Many of the world’s vegans maintain the lifestyle because they consider themselves to be making a sacrifice for the sake of animals and the environment. At face value, it would seem that veganism has good intentions and would be more environmentally friendly and ethical given our current technological advances. Yet, the argument that eating a vegan diet is morally justified or even environmentally friendly may be flawed.
While it would be different if modern day vegans were gathering their food in the wild or growing it themselves, if we assume that vegans and omnivores are plugged into the modern food production complex, we get a very different image.
One of the largest arguments of vegans is how environmentally friendly their decisions are, but this is only partially true when compared to meat eating omnivores. A 2016 study entitled Carrying capacity of U.S. agricultural land: Ten diet scenarios showed the environmental toll each style of eating requires.
The worst diet, as far as how much agricultural land is required to sustain it, is a 100% omnivorous diet. Only 467 million people could be sustained on the arable land within the United States if we ate 100% animal protein.
However, with a diet that is only 40 or 20% omnivorous, more people can be sustained on our land (752 and 769 million respectively) than with a vegan diet (only 735 million). In short, veganism requires more land than those who are eating under 40% of their diet as protein.
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This may not even consider how much land and emissions are needed for vegans to supplement the nutrition they lose through their diet. Many vegans consume vitamin B12, creatine, pea / rice protein and amino acids like carnitine in order to get proper nutrition. All of these supplements tax the land even further.
If this all seems too theoretical, here is a sobering fact: calorie for calorie, producing lettuce creates more greenhouse gas emissions than bacon. No vegan is going to replace all their bacon calories with lettuce, but it is an indicator of the flawed logic of vegan promoters.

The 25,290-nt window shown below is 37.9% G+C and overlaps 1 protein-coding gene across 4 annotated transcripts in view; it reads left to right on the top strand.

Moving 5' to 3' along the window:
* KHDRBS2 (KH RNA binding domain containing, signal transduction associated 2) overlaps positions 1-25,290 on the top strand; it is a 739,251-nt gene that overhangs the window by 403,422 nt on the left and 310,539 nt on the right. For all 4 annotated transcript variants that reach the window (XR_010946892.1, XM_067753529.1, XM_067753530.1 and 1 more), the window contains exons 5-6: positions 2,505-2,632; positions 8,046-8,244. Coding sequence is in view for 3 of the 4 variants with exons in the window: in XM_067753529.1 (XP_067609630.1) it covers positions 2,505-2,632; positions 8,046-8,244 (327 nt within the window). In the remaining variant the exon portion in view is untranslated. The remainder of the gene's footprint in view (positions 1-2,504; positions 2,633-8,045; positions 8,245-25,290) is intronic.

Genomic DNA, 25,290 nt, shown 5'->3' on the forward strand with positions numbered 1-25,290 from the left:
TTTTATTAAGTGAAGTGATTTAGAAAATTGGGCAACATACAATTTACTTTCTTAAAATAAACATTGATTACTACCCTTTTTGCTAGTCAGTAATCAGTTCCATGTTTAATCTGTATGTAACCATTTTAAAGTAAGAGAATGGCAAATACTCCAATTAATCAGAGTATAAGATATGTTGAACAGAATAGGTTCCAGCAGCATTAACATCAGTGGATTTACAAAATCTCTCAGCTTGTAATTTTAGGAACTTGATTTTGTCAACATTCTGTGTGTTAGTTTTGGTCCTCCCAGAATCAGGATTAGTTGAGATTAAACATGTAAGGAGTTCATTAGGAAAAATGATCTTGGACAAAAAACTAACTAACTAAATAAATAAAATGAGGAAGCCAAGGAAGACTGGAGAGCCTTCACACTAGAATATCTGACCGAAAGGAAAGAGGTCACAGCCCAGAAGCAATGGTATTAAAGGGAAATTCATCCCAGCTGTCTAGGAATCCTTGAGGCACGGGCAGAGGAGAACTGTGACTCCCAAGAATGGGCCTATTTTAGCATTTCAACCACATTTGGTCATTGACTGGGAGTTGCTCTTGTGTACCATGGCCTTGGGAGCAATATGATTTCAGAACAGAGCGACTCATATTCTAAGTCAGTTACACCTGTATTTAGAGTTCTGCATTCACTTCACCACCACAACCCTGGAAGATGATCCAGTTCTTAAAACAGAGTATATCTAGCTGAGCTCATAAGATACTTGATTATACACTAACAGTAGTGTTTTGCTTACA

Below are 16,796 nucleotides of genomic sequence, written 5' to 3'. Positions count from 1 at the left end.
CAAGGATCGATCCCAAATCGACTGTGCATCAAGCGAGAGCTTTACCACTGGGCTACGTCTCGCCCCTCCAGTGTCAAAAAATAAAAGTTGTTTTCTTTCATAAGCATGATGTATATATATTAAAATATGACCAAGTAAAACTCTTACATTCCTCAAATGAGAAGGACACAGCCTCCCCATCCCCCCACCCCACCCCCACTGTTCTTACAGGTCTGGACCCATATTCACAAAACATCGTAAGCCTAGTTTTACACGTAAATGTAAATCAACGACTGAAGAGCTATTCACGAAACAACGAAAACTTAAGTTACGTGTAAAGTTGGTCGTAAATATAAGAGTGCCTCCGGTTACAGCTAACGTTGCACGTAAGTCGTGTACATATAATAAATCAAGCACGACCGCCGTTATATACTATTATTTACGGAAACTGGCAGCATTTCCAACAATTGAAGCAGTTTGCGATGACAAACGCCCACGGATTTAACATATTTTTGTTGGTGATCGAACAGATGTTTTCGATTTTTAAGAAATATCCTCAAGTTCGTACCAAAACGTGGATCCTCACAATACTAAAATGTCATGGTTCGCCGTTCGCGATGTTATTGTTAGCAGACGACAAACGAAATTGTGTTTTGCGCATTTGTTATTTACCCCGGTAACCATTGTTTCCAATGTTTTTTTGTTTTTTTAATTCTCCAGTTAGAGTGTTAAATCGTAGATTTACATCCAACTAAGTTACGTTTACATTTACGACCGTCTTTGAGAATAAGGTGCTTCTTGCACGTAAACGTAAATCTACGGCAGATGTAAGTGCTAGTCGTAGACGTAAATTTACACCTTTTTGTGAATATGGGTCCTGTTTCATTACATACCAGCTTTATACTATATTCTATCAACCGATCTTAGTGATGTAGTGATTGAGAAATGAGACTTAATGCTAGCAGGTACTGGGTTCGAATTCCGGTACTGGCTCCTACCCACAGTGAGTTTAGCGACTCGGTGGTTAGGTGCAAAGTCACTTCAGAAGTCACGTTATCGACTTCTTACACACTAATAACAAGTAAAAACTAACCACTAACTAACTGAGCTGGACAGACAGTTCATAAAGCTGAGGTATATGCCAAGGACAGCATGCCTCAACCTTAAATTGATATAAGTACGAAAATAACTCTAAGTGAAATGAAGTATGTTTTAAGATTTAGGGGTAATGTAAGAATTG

Another major problem of veganism is how detrimental it is for small animals and insects. This is due, in part, to the fact that grazing animals don’t require much alteration to the many square miles of land where they eat. In contrast, growing crops requires clearing the native vegetation, which kills thousands of animals and insects per square mile.
In Australia, each 100 kg of usable beef cost 2.2 animals to produce (this includes both the cow and animals on the land killed in the process). However, 55 animals die to produce 100 kg of usable plant protein. This is 25 times more deaths than the same amount of beef.
Two methods contribute to this disproportionate ratio. Firstly, clearing land to produce crops kills insects, snakes, and mice. The ploughing often leaves a field of dead animals for the birds to feast upon. Second, the fumigation within grain storage can kill thousands more mice within granaries.
If vegans and other animal-rights activists believe a diet low in meat is saving lives, these statistics provide a sobering look.
The intention of the vegan diet may be well-meaning, but the results do not support the overall goal. Looking forward, humans must learn how to sustain themselves on a diet that is partially omnivorous, but under 40% of their daily calories. The animals we do consume must be processed in healthier, more sustainable, and in more humane ways. If we do this, and keep in mind that all sentient life is valuable, we will make less of an impact on the earth and remain in integrity with our roles as stewards of earth.